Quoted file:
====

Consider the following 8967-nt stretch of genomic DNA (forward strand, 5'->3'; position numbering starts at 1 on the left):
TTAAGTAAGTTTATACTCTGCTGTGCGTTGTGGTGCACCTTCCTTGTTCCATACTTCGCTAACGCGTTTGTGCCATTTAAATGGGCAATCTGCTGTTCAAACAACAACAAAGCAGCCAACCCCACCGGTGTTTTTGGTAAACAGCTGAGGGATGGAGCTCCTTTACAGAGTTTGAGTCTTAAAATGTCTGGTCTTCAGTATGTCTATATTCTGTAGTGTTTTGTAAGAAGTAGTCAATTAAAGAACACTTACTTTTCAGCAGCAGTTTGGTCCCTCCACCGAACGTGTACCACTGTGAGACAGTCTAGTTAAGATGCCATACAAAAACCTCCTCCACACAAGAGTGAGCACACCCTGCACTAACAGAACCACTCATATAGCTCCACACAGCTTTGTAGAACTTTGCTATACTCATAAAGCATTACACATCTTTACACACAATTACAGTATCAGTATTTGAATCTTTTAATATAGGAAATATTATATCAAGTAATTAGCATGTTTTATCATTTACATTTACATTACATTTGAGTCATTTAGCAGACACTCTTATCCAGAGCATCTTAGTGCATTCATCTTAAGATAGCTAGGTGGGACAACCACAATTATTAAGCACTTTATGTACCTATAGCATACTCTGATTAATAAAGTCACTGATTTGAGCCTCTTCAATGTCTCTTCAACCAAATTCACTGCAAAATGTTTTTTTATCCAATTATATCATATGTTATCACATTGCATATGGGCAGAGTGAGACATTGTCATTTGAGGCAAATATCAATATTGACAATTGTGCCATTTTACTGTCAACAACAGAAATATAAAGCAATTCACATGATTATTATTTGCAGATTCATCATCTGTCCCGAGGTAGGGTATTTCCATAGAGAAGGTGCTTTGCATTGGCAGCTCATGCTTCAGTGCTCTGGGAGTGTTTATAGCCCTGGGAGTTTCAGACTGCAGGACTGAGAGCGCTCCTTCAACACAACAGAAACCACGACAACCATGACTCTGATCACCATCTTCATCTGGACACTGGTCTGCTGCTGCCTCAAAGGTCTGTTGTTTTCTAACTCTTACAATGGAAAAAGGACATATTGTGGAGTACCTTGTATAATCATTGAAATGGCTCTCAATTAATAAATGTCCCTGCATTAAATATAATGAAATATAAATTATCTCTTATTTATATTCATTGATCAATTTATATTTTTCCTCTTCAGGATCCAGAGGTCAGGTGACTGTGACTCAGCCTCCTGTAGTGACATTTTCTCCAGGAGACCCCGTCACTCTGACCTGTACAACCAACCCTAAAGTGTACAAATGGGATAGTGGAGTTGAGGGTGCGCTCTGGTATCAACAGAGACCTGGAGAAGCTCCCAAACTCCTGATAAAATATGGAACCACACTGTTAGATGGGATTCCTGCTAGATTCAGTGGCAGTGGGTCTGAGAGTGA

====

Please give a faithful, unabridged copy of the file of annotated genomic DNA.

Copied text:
Consider the following 8967-nt stretch of genomic DNA (forward strand, 5'->3'; position numbering starts at 1 on the left):
TTAAGTAAGTTTATACTCTGCTGTGCGTTGTGGTGCACCTTCCTTGTTCCATACTTCGCTAACGCGTTTGTGCCATTTAAATGGGCAATCTGCTGTTCAAACAACAACAAAGCAGCCAACCCCACCGGTGTTTTTGGTAAACAGCTGAGGGATGGAGCTCCTTTACAGAGTTTGAGTCTTAAAATGTCTGGTCTTCAGTATGTCTATATTCTGTAGTGTTTTGTAAGAAGTAGTCAATTAAAGAACACTTACTTTTCAGCAGCAGTTTGGTCCCTCCACCGAACGTGTACCACTGTGAGACAGTCTAGTTAAGATGCCATACAAAAACCTCCTCCACACAAGAGTGAGCACACCCTGCACTAACAGAACCACTCATATAGCTCCACACAGCTTTGTAGAACTTTGCTATACTCATAAAGCATTACACATCTTTACACACAATTACAGTATCAGTATTTGAATCTTTTAATATAGGAAATATTATATCAAGTAATTAGCATGTTTTATCATTTACATTTACATTACATTTGAGTCATTTAGCAGACACTCTTATCCAGAGCATCTTAGTGCATTCATCTTAAGATAGCTAGGTGGGACAACCACAATTATTAAGCACTTTATGTACCTATAGCATACTCTGATTAATAAAGTCACTGATTTGAGCCTCTTCAATGTCTCTTCAACCAAATTCACTGCAAAATGTTTTTTTATCCAATTATATCATATGTTATCACATTGCATATGGGCAGAGTGAGACATTGTCATTTGAGGCAAATATCAATATTGACAATTGTGCCATTTTACTGTCAACAACAGAAATATAAAGCAATTCACATGATTATTATTTGCAGATTCATCATCTGTCCCGAGGTAGGGTATTTCCATAGAGAAGGTGCTTTGCATTGGCAGCTCATGCTTCAGTGCTCTGGGAGTGTTTATAGCCCTGGGAGTTTCAGACTGCAGGACTGAGAGCGCTCCTTCAACACAACAGAAACCACGACAACCATGACTCTGATCACCATCTTCATCTGGACACTGGTCTGCTGCTGCCTCAAAGGTCTGTTGTTTTCTAACTCTTACAATGGAAAAAGGACATATTGTGGAGTACCTTGTATAATCATTGAAATGGCTCTCAATTAATAAATGTCCCTGCATTAAATATAATGAAATATAAATTATCTCTTATTTATATTCATTGATCAATTTATATTTTTCCTCTTCAGGATCCAGAGGTCAGGTGACTGTGACTCAGCCTCCTGTAGTGACATTTTCTCCAGGAGACCCCGTCACTCTGACCTGTACAACCAACCCTAAAGTGTACAAATGGGATAGTGGAGTTGAGGGTGCGCTCTGGTATCAACAGAGACCTGGAGAAGCTCCCAAACTCCTGATAAAATATGGAACCACACTGTTAGATGGGATTCCTGCTAGATTCAGTGGCAGTGGGTCTGAGAGTGA